Getting through the Tokyo Train Station that hot summer morning, nearly twenty years ago, was exhausting. As I made my way to the tracks of the shinkansen, Japan’s “bullet” train, I pushed through crowds of travelers and commuters, each rushing for one of the more than 3,000 trains that left the station that day.

japan travel shinkansen

Now, sitting in the cool shinkansen car, I relaxed, shifting my backpack from my lap to the seat next to me. After seven weeks of traveling through Asia, my black, well-worn backpack had become an extension of my body. I knew what was in each pocket, which meal each stain represented, and why it had gotten so dirty on the Great Wall of China. So it only took a millisecond to know something was missing. I started unzipping the pack with wild, jerky movements. A glance inside confirmed my fear.

I started hyperventilating. Or maybe I groaned. Either way, I panicked, putting my head between my legs and trying not to throw up.

This moment is one of the reasons we have best friends.

“What happened? Are you ok?” asked Megan, moving beside me from her seat across the aisle. She put her arm around me, as if trying to hug my panic away.

“My plane tickets are gone,” I whispered, as if saying it too loud would make it worse. Those plane tickets were a necessity for the next leg of our travels: the trip home. I remembered how we had moved from one counter to another while redeeming our train tickets. Perhaps that was when they were left behind? Or had someone reached into my backpack while I was distracted?

Megan sucked in her breath as if to try to swallow my words.

For those who don’t remember—or don’t know about—traveling in the 1990s, electronic ticketing didn’t yet exist. If you wanted to go somewhere, you went to a travel agent, who made all of your arrangements, printing out your tickets on shiny cardstock, with each leg on a different perforated sheet. Those tickets would always remind me of Christmas morning, right before I opened my presents; holding them in my hands made my heart beat a little faster. Losing those tickets, however, could cause big problems. With some maneuvering, someone else could use your tickets as his or her own. Oh, you could get new tickets, but that was a complicated affair, costing money and time, both of which were in short supply.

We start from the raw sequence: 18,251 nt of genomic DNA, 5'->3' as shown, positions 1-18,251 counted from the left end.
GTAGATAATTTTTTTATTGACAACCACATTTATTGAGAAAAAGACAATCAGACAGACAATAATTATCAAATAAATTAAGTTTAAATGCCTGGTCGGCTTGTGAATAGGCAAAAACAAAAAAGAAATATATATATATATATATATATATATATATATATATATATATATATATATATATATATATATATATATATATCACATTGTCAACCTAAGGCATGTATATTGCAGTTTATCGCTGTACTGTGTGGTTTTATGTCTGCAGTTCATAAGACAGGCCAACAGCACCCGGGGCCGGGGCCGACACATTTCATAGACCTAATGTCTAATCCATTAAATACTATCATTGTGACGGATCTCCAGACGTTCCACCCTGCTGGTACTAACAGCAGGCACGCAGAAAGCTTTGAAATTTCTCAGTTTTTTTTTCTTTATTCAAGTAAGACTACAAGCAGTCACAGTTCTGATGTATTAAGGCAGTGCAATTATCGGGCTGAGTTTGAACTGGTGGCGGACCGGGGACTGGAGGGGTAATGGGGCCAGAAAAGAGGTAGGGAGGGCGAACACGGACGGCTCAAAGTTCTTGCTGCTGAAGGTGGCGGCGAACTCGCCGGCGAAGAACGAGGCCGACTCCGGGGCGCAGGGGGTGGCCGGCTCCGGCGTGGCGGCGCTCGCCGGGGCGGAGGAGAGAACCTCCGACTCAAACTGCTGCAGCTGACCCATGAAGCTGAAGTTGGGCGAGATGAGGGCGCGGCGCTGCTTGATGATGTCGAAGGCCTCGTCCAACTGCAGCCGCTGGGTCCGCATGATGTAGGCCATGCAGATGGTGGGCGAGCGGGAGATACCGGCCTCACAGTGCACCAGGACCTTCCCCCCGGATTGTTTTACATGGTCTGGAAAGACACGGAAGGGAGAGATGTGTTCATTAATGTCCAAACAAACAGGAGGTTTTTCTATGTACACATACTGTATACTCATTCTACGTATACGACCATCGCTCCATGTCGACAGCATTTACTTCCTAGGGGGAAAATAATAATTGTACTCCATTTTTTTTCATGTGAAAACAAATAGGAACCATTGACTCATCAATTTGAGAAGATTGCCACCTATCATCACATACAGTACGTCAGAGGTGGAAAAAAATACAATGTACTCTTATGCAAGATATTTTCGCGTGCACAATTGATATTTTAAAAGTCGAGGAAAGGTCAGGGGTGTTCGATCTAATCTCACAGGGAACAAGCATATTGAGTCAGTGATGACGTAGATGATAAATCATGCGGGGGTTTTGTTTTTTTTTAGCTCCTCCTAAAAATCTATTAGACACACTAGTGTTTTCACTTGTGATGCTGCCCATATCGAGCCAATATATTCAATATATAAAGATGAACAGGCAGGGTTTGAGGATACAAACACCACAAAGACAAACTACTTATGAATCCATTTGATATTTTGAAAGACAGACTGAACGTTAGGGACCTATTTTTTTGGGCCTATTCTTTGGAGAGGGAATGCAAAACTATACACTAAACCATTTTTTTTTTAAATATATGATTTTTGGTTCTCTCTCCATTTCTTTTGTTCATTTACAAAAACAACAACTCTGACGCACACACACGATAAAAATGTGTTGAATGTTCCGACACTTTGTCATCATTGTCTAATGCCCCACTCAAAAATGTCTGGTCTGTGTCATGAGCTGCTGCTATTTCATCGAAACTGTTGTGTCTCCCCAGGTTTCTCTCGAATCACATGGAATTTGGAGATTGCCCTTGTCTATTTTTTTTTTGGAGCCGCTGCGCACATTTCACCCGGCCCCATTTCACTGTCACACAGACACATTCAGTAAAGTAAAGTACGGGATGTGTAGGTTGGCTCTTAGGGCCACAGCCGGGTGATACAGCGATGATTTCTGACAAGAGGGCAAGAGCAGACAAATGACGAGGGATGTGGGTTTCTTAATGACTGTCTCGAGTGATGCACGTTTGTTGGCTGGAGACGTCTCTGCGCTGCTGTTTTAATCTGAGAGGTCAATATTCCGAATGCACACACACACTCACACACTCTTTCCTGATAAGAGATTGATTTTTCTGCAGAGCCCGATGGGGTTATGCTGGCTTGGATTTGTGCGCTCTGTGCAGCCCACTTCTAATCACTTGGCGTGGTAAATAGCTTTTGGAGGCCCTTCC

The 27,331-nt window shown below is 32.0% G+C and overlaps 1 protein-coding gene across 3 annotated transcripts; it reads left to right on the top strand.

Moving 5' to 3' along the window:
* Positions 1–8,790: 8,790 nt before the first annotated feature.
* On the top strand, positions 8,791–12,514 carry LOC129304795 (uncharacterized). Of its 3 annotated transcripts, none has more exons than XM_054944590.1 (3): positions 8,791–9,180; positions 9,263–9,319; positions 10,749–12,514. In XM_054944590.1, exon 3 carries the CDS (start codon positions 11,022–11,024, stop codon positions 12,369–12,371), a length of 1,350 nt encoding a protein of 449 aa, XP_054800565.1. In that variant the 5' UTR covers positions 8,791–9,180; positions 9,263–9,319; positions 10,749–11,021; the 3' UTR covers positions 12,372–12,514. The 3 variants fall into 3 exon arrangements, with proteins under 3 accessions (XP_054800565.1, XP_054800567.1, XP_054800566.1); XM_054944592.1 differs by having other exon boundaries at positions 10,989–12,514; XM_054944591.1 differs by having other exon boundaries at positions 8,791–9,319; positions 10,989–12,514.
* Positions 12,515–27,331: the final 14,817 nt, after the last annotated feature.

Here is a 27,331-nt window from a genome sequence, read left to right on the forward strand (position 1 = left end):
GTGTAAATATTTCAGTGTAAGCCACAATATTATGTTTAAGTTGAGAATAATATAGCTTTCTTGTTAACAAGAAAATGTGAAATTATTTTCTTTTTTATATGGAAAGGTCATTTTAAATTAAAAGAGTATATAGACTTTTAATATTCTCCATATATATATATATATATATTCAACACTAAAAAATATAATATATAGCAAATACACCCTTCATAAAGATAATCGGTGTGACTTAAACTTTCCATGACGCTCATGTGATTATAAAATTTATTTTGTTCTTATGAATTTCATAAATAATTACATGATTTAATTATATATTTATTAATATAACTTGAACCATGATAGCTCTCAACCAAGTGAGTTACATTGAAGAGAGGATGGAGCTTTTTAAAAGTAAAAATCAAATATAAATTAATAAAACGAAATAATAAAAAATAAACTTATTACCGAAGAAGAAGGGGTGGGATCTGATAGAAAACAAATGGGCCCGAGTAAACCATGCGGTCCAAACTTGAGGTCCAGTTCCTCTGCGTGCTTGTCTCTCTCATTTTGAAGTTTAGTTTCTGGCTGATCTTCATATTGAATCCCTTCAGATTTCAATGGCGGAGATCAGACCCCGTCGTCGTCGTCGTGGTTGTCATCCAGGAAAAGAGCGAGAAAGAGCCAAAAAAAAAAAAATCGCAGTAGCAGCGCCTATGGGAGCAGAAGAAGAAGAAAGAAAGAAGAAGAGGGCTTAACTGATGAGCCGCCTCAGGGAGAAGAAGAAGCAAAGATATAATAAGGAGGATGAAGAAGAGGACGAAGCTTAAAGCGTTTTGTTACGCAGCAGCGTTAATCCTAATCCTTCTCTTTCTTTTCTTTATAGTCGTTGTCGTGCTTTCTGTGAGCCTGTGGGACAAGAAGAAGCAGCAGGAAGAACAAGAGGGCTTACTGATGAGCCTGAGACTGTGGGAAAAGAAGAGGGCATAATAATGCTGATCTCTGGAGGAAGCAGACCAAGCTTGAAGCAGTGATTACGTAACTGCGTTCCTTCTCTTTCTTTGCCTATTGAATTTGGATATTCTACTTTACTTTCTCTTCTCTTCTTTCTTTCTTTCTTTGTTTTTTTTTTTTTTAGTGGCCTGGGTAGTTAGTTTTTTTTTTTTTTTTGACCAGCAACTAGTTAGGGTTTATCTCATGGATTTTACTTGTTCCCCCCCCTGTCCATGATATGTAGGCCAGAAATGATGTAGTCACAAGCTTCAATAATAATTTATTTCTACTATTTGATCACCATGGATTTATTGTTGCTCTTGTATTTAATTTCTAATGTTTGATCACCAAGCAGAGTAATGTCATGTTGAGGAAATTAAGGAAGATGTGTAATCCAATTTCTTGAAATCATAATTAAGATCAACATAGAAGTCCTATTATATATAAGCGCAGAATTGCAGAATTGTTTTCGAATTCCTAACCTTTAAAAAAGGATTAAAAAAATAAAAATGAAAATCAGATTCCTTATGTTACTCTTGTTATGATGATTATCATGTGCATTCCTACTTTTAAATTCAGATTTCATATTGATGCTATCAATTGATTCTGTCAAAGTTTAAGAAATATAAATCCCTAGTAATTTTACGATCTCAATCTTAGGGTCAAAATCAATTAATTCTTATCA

Back on the train, in a haze of increasing anxiety, I saw the problem clearly: we were to spend the next week visiting Japanese landmarks—from Nagasaki’s Glover Garden, to the Carp Castle in Hiroshima, to Kinaku-ji, Kyoto’s stunning Golden Pavilion. Deviating from what had been planned for months seemed impossible. Plus, I was out of money.

This is when we come back to the best friend, normally the dreamer to my organized problem solver.

“I have an idea,” she said. And, with that, she was off down the aisle.

I sat with my forehead pressed against the window, crying. I loved our travels, but so much intensity was wearing me down. My wanderlust, apparently, could only last so long. Our trip had taken me from the United States to Japan, Hong Kong, China, Vietnam, and now back to Japan. I had ridden horses in Inner Mongolia, swam in the Gulf of Tonkin, and eaten dim sum on a restaurant boat that rode the waves of the South China Sea.  Meeting new people and learning about different cultures thrilled me, but I was also disoriented; my connection to home—to my familiar—seemed so far away.

Then Megan was back. “Come with me,” she said, waving to me from the door. She grabbed my hand, pulling me into the next car.

Another traveler, a man, perhaps in his 30s, of medium-height, wearing a white T-shirt and jeans, stood waiting for us. “Hello,” he said in heavily accented English.

“This is Sorato,” Megan explained. “He is going to help.”

Apparently, Megan had gone to the dining car and found Sorato whose English was about as good as her Japanese (read: bad). Together, they had come up with a plan. Why he was helping us was unclear but I suspected it had a lot to do with Megan’s effect on men; he looked at her like she was a plate of very fresh sushi.

More Like This


In order to comment on BlogHer.com, you'll need to be logged in. You'll be given the option to log in or create an account when you publish your comment. If you do not log in or create an account, your comment will not be displayed.